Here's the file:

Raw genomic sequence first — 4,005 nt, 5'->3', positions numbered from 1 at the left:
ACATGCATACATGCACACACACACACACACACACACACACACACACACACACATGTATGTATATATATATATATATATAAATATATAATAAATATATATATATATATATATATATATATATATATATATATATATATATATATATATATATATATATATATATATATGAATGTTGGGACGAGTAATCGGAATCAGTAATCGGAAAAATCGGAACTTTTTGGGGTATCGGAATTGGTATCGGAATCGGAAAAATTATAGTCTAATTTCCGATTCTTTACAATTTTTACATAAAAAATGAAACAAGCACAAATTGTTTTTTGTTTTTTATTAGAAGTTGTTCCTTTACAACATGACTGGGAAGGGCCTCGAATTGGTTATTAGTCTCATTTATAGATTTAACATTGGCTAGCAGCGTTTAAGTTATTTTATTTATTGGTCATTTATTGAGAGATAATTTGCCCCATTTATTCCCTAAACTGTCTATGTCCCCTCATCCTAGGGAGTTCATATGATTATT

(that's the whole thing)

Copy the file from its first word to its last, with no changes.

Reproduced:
Raw genomic sequence first — 4,005 nt, 5'->3', positions numbered from 1 at the left:
ACATGCATACATGCACACACACACACACACACACACACACACACACACACACATGTATGTATATATATATATATATATAAATATATAATAAATATATATATATATATATATATATATATATATATATATATATATATATATATATATATATATATATATATATATATGAATGTTGGGACGAGTAATCGGAATCAGTAATCGGAAAAATCGGAACTTTTTGGGGTATCGGAATTGGTATCGGAATCGGAAAAATTATAGTCTAATTTCCGATTCTTTACAATTTTTACATAAAAAATGAAACAAGCACAAATTGTTTTTTGTTTTTTATTAGAAGTTGTTCCTTTACAACATGACTGGGAAGGGCCTCGAATTGGTTATTAGTCTCATTTATAGATTTAACATTGGCTAGCAGCGTTTAAGTTATTTTATTTATTGGTCATTTATTGAGAGATAATTTGCCCCATTTATTCCCTAAACTGTCTATGTCCCCTCATCCTAGGGAGTTCATATGATTATT